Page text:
[caption: Actually not a bad idea]
Advice for test day is easily doled out, and often hard to actually follow.
Don’t cram the night before. Sleep as much as you possibly can. Eat a real, but not heavy breakfast, with only as much caffeine as you normally have. These are your goals, at least.
On the question of clothes, the advice you are most likely to get is to be “comfortable.” In blogs and forums, I have seen shorts widely recommended for warm days, sweats for cold ones. These kinds of suggestions employ a rather narrow definition of “comfort,” which does not have to mean “slacker attire,” just as “comfort food” does not have to mean “Cup Noodles.”
You actually do need layers. There is about a 50% chance the room will be freezing, especially if the test is in a warmer month. You should have a light base, a t-shirt or an oxford/blouse, and at least a light sweater or jacket ready to wear, if not a jacket jacket. Layers means no shorts/ no short skirts. You can’t layer coverage on your legs. It is safe to assume the room will not be so scorching that wearing pants will prove distractingly difficult, but if you take your seat at a cold desk in a cold room with only shorts and a t-shirt, your focus will be compromised before you start filling in your name.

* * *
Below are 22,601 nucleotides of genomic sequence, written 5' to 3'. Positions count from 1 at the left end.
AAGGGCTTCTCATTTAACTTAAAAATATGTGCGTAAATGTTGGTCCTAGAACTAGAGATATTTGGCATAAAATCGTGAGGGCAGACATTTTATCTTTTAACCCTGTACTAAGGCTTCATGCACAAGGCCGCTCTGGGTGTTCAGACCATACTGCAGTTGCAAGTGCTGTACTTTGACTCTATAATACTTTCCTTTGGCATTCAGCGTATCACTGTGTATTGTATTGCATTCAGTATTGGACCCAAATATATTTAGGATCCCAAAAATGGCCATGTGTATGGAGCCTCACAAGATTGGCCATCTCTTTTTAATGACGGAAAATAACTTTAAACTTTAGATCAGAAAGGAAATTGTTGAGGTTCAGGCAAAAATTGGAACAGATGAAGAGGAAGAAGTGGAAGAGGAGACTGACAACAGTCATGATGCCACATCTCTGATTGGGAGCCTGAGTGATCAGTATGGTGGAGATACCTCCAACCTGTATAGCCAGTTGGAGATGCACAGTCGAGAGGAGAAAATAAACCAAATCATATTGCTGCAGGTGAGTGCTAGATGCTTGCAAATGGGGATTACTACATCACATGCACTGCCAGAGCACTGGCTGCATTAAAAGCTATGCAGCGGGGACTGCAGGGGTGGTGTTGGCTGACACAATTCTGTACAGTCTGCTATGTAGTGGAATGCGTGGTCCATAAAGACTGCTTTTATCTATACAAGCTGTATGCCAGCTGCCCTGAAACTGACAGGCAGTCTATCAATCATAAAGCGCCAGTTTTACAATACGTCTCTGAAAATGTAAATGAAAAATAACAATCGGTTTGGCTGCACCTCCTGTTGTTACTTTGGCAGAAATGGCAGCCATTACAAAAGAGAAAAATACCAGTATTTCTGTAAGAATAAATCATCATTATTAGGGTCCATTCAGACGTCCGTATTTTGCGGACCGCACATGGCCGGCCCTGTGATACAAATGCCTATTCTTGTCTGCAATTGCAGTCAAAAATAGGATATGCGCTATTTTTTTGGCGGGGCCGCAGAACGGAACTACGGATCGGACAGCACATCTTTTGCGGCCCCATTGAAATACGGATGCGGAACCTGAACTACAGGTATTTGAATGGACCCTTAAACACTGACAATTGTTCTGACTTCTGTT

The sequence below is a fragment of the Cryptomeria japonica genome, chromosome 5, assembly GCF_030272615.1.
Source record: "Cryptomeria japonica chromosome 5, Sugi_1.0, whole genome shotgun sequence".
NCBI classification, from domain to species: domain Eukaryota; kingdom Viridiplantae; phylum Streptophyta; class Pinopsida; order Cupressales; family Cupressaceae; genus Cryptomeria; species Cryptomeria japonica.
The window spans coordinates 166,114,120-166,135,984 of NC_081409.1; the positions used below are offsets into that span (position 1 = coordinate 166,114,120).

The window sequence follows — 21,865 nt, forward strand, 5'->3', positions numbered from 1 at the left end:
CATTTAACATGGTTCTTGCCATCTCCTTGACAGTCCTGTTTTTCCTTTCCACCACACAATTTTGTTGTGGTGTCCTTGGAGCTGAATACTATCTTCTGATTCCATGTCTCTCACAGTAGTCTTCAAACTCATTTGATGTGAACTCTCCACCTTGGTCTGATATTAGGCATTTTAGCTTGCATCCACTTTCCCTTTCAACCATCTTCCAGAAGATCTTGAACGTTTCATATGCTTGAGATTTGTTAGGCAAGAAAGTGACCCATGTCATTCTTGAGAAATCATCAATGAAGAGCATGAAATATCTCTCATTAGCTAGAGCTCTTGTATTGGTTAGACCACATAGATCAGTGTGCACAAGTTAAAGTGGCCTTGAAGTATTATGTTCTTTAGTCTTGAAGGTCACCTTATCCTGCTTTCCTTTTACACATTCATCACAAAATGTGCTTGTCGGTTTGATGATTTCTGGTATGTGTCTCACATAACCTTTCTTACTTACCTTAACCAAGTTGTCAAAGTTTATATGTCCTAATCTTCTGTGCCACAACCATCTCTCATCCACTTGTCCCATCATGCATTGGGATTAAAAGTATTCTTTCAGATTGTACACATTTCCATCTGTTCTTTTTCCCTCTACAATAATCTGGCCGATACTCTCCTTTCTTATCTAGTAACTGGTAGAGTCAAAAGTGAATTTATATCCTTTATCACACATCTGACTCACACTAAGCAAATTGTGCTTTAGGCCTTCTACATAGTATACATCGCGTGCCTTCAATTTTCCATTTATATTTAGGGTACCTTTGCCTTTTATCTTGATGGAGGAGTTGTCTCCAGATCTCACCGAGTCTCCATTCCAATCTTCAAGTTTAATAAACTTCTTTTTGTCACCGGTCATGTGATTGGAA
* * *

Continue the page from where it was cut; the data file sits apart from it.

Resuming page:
The test is not a dinner party; there is no reason you cannot take it in a coat. If the room is frigid, not only will you be as warm as you need to be, you’ll be more comfortable than your peers who either didn’t come prepared or have some stigma about wearing outerwear indoors. Comfort can be competitive. If you feel like nothing can touch you when you’re in your down jacket or giant hoodie, that’s a feeling you can harness for the exam.
This is the point where my advice bifurcates a bit. Wear sweats or temperature regulating gear ONLY if that’s part of your normal look. Comfort on test day is the same as comfort during a normal school day or workday. In other words, if it would normally feel weird for you to dress like you plan on a day of Netflix, or like you are about to hike the Appalachian Trail, then don’t do that! Comfort means feeling confident, which means wearing your “best” clothes more than the most ergonomic ones. If it helps you get in the zone, dress up a bit, generally going for “business casual.”
For my own part, I like to wear a proper oxford shirt even when working at home. Real confidence comes from taking yourself seriously, and feeling put together can help establish a capable mindset. There is no single strategy for every test-taker. Be comfortable, yes, but remember that the test site is a competitive, formalized space. Picture someone you would assume did well and embody that!
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